Police Training College, Kalutara : Springboard for sentinels of law and order | Sunday Observer

Police Training College, Kalutara : Springboard for sentinels of law and order

Handgun firing training

For a society to blossom and enjoy prosperity the enforcement of the law plays a vital role. Hence, the Police are the most visual manifestation of the law, a service that deals directly with the public, daily. Today, with much focus on human rights and community policing the role of the Police officer takes on a new dimension. The cop of today must be sensitive, intelligent, loyal and bold in carrying out the duties entrusted to him (some opine the word cop is actually the acronym for Constable on Patrol, from the era of the British Metropolitan Police) This is where the Police College shoulders an important duty in recruiting a civilian and transforming that individual into a police officer.

"All trainees must be competent and pass the Parade test (where voice modulation and command skills are evaluated), Physical training test, firing test (achieving proficiency in Pistol, Revolver and T-56) swimming and life saving. In addition, Sub Inspector recruits must also attend a 3 month English Diploma course. This is indeed a good example for many other government institutions where the Queen’s language is way below administrative requirements!"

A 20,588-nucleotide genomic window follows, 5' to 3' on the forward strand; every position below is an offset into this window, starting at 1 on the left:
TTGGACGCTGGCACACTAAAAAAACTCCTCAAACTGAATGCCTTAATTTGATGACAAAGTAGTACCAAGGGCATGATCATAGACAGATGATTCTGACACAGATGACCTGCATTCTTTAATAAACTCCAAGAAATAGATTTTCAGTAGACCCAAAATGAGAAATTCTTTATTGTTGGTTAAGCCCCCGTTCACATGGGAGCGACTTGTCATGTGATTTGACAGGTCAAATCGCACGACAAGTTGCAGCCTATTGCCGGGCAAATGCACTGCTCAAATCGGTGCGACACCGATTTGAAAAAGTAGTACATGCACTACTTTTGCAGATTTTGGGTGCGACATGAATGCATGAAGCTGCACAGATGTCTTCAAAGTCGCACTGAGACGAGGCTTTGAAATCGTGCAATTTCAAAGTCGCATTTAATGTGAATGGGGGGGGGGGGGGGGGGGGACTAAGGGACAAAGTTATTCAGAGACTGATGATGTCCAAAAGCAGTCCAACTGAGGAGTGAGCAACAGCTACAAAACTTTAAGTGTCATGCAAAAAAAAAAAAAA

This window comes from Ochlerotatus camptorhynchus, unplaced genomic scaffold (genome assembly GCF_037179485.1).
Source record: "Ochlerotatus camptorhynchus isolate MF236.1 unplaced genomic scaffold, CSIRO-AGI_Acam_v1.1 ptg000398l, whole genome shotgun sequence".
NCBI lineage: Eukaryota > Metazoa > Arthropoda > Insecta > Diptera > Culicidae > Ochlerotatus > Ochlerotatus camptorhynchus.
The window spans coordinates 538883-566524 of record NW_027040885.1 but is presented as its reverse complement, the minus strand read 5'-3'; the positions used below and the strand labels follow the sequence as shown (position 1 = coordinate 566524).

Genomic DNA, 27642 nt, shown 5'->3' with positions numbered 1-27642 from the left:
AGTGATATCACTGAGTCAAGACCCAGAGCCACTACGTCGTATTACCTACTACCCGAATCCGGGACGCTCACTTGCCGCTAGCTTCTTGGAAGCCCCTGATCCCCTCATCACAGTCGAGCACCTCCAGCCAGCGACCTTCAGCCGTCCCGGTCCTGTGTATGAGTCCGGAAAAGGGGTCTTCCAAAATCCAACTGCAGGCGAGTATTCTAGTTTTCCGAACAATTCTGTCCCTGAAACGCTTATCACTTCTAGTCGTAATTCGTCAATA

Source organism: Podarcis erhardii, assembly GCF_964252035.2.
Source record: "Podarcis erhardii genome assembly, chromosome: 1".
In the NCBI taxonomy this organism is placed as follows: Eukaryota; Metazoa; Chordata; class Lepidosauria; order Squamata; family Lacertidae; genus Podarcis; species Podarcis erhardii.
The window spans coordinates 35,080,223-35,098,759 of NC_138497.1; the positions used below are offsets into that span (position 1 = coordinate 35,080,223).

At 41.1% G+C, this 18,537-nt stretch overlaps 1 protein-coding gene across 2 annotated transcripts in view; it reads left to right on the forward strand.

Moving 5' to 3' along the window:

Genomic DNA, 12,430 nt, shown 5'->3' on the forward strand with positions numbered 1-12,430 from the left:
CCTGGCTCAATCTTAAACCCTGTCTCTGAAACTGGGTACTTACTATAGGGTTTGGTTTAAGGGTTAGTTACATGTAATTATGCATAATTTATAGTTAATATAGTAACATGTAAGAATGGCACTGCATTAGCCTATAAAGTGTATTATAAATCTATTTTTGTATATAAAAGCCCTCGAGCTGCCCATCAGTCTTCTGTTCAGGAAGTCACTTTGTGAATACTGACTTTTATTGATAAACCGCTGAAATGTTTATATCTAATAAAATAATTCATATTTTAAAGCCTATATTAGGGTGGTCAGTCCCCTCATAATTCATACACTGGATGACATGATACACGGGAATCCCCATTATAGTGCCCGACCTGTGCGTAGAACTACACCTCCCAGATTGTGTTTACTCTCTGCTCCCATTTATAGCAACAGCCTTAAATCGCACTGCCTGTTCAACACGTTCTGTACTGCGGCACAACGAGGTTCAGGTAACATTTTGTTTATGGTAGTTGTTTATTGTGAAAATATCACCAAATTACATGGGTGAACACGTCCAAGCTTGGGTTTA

Formation of College

The Ceylon Police dates back to 1866. It was in 1905 that a training school was envisaged and started at Prince Street, Pettah by IGP Longden. There were 436 recruits in the first intake. Thereafter, the school shifted to Bambalapitiya. In 1948 the training school relocated to its present location at Kalutara where it occupies almost 200 acres, with lush gardens enhanced by the presence of two massive ponds. The college is bestowed with many responsibilities, in training new recruits in the ranks of Police Constable, Police Driver, Sub Inspector and Assistant Superintendent of Police. In addition, refresher courses and advanced courses are conducted for officers in active service. The college also trains members of the Excise Department, Forest Department and Judicial Medical Officers in legal aspects, and campus students engaged in criminology. Today, the school functions under the purview of Senior DIG M.R.Latiff, who is in charge of Police International Relations, Recruitment/Training and also functions as Commandant of the Special Task Force. He is ably assisted by SSP Damyantha Wijeya Sri, the Director of the School.